Now there is Life, Liberty and the

February, 2007

        Pursuit of Fiberglass...

             

When we left you last, PIP was just learning to barefoot with a six inline. Now another neighbor had traded a Commando U2 for a 15' Fantasy by Hydro Craft (about the time McCullough was commissioning Hydrocraft to build special hydros for their 75s). As you can begin to see, the neighborhood is full of go-fast boat nuts.

FLASHBACK:

Remember that 11' magazine plan boat from the fifties? Well, it leaked. Enter the era of fiberglass. As his brother (the commercial artist who designed the HydroStream logo and the Delta Dagger which became the VIPER) put it, "now there is life, liberty and the pursuit of fiberglass". Covering the bottom was a project that took several weeks and every imaginable thing that could go wrong did; however a basic knowledge of fiberglass was acquired. It was about this time HP designed his first glass boat.  It had a bottom that looked surprisingly like Ab Crosby's Hydrodyne, a hard top that looked like a '59 Ford Galaxie and two taillight-shaped red trapdoors on the transom that opened to stow water-skis. A glass model was made by tacking hardware cloth to an old wood ammo box and filling the mesh with plaster and laying up his first hull.

Full scale plans were drawn, frames were cut but the project got put-on the back burner in favor of a "57 Chevy convertible, drive-ins and girls.

BACK ON THE TIME LINE:

After neighbor #2 blew up a couple of 100 Mercs on his fantasy he sold it to HP. Now all we have to do is borrow Dad's 85 and we can go racing.  That was in Buffalo City, Wisconsin. The river was so rough that you could watch the waves break on the floor of the flat bottom hydroplane and each wave would whip the seat back and give you a kick in the ass. This was the era of adjustable transom brackets for V4 OMCs. The mfg. of the brackets failed to tell buyers to use steel bolts and most used the aluminum bolts that came with the motor.  Bottom line, three V4s went in the drink that day. Back to the Fantasy, a friend had an in at Shell Lake Boat works and end grain balsa was obtained but this was prior to the use of scrim (the fine woven cloth glued to the blocks for handling). Therefore all the little blocks had to be laid by hand like bricks in the resin rich layer of polyester soaked fiberglass mat. The boat went on to live a happy life with a new owner and a pair of 45 Chryslers. More fiber technology was inhaled. Well my fingers are tired, so I will see you next mo.   Jer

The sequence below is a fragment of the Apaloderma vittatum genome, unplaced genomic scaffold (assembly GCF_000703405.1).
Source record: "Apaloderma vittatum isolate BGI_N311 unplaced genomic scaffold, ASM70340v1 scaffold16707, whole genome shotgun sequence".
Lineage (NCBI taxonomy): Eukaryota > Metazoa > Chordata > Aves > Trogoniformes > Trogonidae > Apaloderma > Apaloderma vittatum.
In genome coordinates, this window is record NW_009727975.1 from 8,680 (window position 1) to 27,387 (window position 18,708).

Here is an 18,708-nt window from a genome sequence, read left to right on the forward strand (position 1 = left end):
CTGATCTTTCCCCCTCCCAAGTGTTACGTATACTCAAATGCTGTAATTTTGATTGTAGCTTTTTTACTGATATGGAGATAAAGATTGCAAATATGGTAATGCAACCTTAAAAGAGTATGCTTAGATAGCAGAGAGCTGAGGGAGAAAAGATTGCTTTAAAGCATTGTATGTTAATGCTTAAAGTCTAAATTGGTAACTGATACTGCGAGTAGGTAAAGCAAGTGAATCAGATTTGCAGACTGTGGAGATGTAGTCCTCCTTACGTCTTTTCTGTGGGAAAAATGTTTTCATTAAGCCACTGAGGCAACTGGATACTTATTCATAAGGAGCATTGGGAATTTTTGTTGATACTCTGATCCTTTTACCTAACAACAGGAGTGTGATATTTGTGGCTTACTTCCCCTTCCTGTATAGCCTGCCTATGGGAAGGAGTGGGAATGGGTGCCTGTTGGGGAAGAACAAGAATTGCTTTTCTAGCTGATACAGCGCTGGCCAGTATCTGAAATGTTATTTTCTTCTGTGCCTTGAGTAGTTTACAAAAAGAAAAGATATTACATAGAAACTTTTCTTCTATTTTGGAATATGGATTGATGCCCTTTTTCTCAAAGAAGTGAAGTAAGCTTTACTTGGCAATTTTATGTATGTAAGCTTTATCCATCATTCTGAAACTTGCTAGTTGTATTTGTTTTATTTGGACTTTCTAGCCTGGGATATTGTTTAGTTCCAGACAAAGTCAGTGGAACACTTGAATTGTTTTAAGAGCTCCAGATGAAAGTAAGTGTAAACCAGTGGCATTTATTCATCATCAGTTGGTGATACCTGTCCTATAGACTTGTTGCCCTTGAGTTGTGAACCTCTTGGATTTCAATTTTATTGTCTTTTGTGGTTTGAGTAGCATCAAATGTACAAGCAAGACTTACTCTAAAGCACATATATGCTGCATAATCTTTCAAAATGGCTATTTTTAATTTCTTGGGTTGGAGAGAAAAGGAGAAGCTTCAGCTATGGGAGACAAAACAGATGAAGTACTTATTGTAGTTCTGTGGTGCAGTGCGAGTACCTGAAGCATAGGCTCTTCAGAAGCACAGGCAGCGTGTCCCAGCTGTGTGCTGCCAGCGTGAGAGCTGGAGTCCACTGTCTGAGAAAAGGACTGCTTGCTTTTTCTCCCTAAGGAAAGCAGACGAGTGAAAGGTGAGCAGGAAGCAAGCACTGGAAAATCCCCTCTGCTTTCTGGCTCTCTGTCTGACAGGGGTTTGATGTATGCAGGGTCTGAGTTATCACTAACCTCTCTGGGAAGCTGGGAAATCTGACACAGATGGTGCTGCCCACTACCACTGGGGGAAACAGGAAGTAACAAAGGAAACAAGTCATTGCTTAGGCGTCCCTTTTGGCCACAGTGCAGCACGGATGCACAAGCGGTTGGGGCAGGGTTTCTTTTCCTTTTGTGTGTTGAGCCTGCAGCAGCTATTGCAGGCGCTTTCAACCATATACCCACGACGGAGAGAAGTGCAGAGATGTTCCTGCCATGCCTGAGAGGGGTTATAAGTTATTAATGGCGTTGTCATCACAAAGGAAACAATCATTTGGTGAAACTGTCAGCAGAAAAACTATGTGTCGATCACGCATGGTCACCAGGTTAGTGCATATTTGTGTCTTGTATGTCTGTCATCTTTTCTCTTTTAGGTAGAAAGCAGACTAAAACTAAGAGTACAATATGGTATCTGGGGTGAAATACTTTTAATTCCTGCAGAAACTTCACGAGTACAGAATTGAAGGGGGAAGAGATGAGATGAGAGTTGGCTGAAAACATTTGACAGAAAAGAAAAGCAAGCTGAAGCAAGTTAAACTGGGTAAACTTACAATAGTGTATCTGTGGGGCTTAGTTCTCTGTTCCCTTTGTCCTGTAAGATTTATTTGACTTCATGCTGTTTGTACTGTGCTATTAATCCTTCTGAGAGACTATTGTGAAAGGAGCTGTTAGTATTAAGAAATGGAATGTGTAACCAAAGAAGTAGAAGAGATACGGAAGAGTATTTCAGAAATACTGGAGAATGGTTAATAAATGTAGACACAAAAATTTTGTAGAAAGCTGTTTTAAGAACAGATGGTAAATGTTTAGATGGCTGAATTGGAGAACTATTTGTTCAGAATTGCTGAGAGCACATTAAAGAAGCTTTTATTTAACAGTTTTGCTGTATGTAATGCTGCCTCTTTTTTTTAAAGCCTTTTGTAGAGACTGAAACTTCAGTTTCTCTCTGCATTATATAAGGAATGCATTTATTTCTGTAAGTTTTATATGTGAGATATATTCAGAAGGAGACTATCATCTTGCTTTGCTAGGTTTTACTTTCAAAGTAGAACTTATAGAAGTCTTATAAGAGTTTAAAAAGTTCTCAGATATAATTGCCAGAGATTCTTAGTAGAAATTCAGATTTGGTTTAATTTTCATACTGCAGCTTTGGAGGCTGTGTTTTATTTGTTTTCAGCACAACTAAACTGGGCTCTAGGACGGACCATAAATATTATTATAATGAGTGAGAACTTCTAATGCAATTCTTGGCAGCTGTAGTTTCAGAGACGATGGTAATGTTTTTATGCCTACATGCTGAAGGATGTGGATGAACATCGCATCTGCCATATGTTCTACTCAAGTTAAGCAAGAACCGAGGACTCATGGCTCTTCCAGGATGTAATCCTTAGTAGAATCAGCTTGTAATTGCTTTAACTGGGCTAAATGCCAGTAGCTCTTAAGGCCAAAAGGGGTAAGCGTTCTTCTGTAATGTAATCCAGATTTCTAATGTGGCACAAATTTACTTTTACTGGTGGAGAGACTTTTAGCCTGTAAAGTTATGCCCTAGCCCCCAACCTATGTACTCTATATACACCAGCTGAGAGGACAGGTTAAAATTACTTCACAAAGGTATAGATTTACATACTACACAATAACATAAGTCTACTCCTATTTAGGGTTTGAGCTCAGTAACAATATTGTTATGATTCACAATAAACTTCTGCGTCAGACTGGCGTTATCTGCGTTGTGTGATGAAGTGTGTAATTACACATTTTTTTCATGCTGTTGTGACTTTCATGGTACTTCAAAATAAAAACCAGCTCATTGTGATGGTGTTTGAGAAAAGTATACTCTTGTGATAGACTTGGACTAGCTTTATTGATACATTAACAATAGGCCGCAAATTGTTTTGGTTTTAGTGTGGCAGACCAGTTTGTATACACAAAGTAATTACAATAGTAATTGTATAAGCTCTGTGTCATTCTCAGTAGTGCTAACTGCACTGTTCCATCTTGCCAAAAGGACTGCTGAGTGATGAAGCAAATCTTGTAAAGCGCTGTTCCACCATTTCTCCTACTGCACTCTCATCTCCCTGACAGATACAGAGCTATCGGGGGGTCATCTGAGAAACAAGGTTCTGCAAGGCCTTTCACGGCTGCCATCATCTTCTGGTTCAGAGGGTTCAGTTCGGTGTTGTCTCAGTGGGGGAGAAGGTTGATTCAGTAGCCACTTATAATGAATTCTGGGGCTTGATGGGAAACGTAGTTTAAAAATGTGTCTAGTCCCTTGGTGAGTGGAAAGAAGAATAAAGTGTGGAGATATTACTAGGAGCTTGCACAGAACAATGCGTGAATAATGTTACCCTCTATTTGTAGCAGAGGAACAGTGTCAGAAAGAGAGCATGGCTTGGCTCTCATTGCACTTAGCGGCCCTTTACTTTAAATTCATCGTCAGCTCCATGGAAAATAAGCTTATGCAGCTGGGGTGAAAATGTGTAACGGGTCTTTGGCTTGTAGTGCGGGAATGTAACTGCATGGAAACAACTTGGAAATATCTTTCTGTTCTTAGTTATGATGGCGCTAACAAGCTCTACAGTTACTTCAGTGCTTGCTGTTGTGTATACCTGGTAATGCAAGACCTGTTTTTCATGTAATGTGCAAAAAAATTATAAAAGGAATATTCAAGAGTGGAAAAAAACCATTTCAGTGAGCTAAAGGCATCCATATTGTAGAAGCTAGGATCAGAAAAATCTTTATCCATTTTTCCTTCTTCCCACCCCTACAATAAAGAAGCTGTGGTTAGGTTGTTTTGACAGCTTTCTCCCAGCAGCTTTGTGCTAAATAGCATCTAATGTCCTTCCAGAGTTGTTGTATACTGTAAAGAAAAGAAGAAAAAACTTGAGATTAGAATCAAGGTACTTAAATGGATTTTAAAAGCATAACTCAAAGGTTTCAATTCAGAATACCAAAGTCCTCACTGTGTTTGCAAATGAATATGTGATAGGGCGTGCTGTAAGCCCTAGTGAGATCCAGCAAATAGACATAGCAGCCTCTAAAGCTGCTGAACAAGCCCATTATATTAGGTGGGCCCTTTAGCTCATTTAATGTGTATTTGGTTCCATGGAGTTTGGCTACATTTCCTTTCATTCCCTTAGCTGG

Streamin’ High!

   Jerry Tuott

 


 
 


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